MSC is a party to various legal proceedings in connection with the remediation of certain environmental matters as detailed below. The Company does not believe that the ultimate outcome of these proceedings will have a material adverse effect on its financial condition or results of operations. However, due to a number of uncertainties, including without limitation, the costs of site cleanup, the discretionary authority of federal and state regulatory authorities in bringing enforcement actions and other factors, actual results could differ from the Company’s estimates and cause a material adverse effect on the Company. MSC believes its range of exposure for these proceedings and known sites is $1.0 million to $1.6 million and as of February 28, 2005, has approximately $1.0 million in its environmental reserves.

In 1984 MSC was named as a potentially responsible party (“PRP”) under the Comprehensive Environmental Response, Compensation and Liability Act of 1980 (“CERCLA”) for the surface, soil and ground water contamination at a Superfund site in Gary, Indiana. The U.S. District Court for the Northern District of Indiana entered a Consent Decree between the government and certain PRPs on the scope of the remediation work at the site. Work continues at the site and the Company’s liability is estimated at $.6 million to $.8 million. The Company maintains a letter of credit for approximately $1.2 million to secure its obligation to pay its estimated share of the remediation expenses at the site. The PRPs of this site are considering reducing the letter of credit amounts to take into account recent assessments, and if agreed upon by the PRPs, MSC would be allowed to reduce its letter of credit amount to approximately $.8 million.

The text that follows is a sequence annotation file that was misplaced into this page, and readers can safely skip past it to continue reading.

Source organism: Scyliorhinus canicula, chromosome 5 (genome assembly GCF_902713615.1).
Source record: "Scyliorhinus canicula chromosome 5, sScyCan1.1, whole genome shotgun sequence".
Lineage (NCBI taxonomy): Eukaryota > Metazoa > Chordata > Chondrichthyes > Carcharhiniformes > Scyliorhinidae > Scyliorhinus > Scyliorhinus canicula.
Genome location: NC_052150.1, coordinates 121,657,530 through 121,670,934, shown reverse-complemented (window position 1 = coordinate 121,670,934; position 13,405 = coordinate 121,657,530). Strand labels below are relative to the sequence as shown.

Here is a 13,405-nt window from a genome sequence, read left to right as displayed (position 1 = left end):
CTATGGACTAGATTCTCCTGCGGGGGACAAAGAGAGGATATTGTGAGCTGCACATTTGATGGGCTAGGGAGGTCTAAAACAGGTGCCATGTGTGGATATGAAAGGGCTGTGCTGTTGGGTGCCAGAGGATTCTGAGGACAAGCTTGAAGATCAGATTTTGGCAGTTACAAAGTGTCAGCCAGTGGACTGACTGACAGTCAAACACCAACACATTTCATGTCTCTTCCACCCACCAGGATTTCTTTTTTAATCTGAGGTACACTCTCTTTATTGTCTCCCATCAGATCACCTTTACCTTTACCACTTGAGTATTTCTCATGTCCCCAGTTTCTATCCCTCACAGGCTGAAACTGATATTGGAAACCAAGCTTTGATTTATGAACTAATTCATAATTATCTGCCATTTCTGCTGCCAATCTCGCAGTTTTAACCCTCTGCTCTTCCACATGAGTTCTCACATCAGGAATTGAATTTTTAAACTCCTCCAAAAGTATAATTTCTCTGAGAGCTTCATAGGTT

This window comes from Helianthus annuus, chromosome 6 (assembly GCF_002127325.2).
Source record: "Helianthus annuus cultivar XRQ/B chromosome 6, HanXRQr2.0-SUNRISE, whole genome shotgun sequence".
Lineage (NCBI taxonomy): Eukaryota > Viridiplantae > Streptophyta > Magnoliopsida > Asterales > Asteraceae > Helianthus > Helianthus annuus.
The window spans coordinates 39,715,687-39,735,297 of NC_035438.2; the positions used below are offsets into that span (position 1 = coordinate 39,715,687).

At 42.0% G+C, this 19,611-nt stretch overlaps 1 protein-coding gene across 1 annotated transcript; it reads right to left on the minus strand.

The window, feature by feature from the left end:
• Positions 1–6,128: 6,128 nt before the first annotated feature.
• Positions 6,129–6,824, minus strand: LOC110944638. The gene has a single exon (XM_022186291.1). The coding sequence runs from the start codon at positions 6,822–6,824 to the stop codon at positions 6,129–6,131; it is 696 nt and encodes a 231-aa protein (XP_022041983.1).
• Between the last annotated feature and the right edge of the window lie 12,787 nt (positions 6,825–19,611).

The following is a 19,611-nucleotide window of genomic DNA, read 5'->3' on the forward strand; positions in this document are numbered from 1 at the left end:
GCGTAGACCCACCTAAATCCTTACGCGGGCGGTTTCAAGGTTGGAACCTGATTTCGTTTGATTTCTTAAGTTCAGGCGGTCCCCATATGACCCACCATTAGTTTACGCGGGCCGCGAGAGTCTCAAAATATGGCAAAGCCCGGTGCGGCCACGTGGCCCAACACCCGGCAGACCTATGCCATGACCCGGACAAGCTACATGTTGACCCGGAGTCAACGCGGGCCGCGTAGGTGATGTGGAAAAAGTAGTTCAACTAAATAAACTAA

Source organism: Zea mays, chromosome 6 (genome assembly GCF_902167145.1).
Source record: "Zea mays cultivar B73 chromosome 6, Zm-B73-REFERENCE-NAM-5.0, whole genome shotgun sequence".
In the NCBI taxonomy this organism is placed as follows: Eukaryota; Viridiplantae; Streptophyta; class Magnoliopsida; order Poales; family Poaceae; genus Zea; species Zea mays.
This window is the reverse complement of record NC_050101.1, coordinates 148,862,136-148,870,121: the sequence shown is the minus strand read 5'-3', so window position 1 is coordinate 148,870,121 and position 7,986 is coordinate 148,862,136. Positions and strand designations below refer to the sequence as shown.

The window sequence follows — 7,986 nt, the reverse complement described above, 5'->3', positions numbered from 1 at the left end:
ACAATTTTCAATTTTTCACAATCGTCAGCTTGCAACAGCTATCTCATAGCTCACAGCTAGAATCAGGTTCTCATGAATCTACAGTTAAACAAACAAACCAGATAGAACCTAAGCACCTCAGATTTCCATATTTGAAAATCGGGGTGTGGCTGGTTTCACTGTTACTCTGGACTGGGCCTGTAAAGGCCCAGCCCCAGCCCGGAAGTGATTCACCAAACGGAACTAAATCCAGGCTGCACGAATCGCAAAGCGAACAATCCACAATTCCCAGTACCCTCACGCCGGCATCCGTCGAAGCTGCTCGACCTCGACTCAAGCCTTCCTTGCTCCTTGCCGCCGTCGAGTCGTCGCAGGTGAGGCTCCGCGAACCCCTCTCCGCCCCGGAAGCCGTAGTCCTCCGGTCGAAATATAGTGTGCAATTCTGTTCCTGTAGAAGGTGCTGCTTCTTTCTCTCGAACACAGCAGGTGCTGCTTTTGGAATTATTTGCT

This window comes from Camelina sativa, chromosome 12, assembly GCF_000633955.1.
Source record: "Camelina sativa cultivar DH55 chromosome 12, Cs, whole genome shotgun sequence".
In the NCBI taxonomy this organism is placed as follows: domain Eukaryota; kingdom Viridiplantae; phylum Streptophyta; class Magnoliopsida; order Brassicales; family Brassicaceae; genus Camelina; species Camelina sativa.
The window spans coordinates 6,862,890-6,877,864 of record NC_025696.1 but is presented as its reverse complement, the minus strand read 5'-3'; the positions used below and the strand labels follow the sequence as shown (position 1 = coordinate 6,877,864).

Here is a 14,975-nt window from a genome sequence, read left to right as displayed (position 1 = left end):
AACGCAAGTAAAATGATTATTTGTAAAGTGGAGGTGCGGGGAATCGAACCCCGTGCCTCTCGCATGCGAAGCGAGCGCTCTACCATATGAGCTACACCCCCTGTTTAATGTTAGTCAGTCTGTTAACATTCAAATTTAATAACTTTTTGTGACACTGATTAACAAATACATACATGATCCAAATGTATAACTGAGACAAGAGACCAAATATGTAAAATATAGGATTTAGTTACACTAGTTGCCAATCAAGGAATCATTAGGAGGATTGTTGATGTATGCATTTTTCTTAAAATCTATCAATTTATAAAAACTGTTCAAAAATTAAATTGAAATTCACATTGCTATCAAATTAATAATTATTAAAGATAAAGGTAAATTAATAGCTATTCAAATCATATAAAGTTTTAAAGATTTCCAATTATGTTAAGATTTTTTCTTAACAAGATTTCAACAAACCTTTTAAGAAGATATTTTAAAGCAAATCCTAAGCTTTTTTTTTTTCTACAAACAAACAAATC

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In 2002, the Company received a notice of alleged violations of environmental laws, regulations or permits from the Illinois Environmental Protection Agency (“EPA”) related to volatile organic matter (“VOM”) air emissions and other permitting issues at its Elk Grove Village facility. The Company filed a response and, in 2002, performed various testing on the production lines at this facility under the supervision of the Illinois EPA. The results of such testing indicated the facility was in compliance with overall VOM emission limitations in its Clean Air Act permit however, in excess of permit limits for VOM coating application volumes on a certain tested line. The Company filed a permit modification request to reflect the current VOM application rates which was granted by the Illinois EPA. In April 2004, the Illinois Attorney General filed an action regarding the alleged violations. In response to requests from the Illinois Attorney General’s office and the Illinois EPA, the Company has performed additional tests on its production lines at the facility and has since been informed by the Illinois EPA and Illinois Attorney General that they are in agreement that the plant is currently in compliance. The parties have exchanged settlement offers and the negotiations are continuing. The Company has recorded an environmental reserve of approximately $.2 million for the potential costs related to this action.